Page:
Now I can cut over to side streets for part of my route, and I've done so, but there's the remaining issue - all these vehicle-optimized roads have encouraged fast driving and the idea that roads are for cars. At every intersection, I must slow down, regardless if I have a stop sign or not, because people will tend to try to roll through the stops, and in winter conditions, they can't stop in time. If they ever do kill me, odds are that won't face any legal repercussions.

Add in the occasional bit of road rage with drivers literally threatening to mow you down with their cars, and you may understand that the United States isn't that bike friendly.

Comment: Re:The Highway Trust Fund (Score 1) 554

by dasunt (#48393615) Attached to: The Downside to Low Gas Prices

If the money was used as originally intended - to fund building and maintenance of the Interstate highway system - it would be brimming with cash. Instead, it's also being used for lots of other projects, like mass transit, bicycle paths, and landscaping for roads. About a quarter of the income from the HTF goes to non-highway projects.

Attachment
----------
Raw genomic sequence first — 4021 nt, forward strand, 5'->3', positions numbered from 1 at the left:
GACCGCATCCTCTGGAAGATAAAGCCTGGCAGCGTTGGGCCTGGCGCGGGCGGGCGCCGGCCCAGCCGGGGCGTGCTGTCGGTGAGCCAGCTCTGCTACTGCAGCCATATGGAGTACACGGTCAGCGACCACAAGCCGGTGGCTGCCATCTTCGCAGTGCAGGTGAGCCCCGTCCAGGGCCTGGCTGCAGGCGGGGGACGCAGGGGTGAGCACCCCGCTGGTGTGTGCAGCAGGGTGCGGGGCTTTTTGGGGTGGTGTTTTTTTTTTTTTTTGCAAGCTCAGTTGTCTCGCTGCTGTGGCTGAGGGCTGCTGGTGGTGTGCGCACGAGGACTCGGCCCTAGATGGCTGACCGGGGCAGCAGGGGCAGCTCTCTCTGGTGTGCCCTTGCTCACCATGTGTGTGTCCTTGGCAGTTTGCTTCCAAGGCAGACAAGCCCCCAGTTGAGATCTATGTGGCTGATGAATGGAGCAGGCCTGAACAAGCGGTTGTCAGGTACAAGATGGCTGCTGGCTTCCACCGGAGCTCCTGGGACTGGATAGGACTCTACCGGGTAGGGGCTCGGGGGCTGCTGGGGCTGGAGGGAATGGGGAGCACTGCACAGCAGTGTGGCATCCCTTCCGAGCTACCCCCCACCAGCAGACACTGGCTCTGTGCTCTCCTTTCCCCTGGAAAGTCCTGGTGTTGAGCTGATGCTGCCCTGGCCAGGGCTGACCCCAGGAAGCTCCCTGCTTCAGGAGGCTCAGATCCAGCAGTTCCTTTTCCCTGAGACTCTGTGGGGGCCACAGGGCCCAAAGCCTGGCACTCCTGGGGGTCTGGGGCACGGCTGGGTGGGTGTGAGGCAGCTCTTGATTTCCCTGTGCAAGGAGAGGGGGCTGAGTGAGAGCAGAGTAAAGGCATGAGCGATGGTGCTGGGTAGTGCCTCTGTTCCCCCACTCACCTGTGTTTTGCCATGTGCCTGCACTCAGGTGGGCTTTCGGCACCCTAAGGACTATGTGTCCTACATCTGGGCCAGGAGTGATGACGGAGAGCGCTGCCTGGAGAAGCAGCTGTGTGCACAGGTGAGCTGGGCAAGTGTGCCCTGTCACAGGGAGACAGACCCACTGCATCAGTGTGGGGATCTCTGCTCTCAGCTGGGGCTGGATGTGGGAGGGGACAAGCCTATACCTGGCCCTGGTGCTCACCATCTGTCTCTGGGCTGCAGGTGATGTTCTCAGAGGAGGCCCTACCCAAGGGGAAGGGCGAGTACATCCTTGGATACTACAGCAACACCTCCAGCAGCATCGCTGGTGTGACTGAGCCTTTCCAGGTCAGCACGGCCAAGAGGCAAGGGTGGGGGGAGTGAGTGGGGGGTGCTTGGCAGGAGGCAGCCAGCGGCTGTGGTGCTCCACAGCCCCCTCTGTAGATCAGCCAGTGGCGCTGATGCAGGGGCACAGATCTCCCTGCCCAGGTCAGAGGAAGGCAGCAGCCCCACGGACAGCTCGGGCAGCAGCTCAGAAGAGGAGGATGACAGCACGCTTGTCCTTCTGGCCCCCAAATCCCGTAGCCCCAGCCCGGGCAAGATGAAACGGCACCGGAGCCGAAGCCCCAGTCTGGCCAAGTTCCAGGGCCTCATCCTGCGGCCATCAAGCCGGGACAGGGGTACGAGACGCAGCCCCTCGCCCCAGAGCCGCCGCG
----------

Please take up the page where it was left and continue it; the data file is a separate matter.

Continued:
What's your source for this?

I'm not seeing the numbers adding up. According to the Washington Post " In 2013, the trust fund disbursed $50 billion to states â" $43 billion for roads and $7 billion for mass transit, reports the Congressional Budget Office (CBO)."

But what was the revenue? This claims $30 billion from the gas tax in 2013.

That's a $13 billion shortfall.

State and local spending on roads is even worse.